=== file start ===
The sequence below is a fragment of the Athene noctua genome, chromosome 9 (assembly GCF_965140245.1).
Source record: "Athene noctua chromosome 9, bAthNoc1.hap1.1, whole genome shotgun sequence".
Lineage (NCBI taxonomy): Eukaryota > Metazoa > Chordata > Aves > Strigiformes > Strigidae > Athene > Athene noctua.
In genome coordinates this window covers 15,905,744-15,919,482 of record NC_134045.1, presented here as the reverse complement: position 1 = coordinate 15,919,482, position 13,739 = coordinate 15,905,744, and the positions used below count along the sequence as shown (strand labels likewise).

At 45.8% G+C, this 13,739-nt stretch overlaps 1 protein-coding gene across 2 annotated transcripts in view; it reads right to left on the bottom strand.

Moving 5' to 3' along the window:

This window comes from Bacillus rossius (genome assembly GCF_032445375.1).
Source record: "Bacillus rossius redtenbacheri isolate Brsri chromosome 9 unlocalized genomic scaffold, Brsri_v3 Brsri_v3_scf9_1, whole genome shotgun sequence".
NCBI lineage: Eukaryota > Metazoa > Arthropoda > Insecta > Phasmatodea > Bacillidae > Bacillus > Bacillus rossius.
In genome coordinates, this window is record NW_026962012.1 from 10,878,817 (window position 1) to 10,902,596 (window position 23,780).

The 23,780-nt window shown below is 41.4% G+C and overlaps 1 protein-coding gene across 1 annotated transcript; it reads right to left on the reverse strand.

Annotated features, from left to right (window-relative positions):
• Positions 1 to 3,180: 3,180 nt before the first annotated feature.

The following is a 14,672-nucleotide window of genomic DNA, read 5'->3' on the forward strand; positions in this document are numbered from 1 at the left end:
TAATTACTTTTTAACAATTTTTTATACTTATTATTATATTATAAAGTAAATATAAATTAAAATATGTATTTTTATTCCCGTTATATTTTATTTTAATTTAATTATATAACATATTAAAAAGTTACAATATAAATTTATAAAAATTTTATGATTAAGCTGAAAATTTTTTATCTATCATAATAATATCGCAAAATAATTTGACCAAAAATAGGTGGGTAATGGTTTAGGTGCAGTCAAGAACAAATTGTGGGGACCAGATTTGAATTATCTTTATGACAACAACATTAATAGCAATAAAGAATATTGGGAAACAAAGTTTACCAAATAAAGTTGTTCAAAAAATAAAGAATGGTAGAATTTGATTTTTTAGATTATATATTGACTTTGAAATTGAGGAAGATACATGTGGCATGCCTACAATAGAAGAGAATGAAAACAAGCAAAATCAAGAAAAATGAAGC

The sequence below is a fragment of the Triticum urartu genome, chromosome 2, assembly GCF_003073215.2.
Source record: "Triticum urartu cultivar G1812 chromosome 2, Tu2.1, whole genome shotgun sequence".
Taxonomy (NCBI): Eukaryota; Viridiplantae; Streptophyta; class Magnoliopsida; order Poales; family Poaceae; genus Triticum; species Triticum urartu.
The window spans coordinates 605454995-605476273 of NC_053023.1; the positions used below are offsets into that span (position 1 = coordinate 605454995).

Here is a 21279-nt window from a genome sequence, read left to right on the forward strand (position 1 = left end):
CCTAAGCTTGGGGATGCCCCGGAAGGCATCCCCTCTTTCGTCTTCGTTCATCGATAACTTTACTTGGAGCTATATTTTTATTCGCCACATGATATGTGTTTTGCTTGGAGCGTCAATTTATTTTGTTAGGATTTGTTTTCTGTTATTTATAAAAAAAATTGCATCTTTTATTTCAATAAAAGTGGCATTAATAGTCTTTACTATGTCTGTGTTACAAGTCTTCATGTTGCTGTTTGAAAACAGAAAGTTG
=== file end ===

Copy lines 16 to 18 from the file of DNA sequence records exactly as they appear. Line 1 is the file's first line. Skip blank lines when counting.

The sequence below is a fragment of the Triticum urartu genome, chromosome 2, assembly GCF_003073215.2.
Source record: "Triticum urartu cultivar G1812 chromosome 2, Tu2.1, whole genome shotgun sequence".
Taxonomy (NCBI): Eukaryota; Viridiplantae; Streptophyta; class Magnoliopsida; order Poales; family Poaceae; genus Triticum; species Triticum urartu.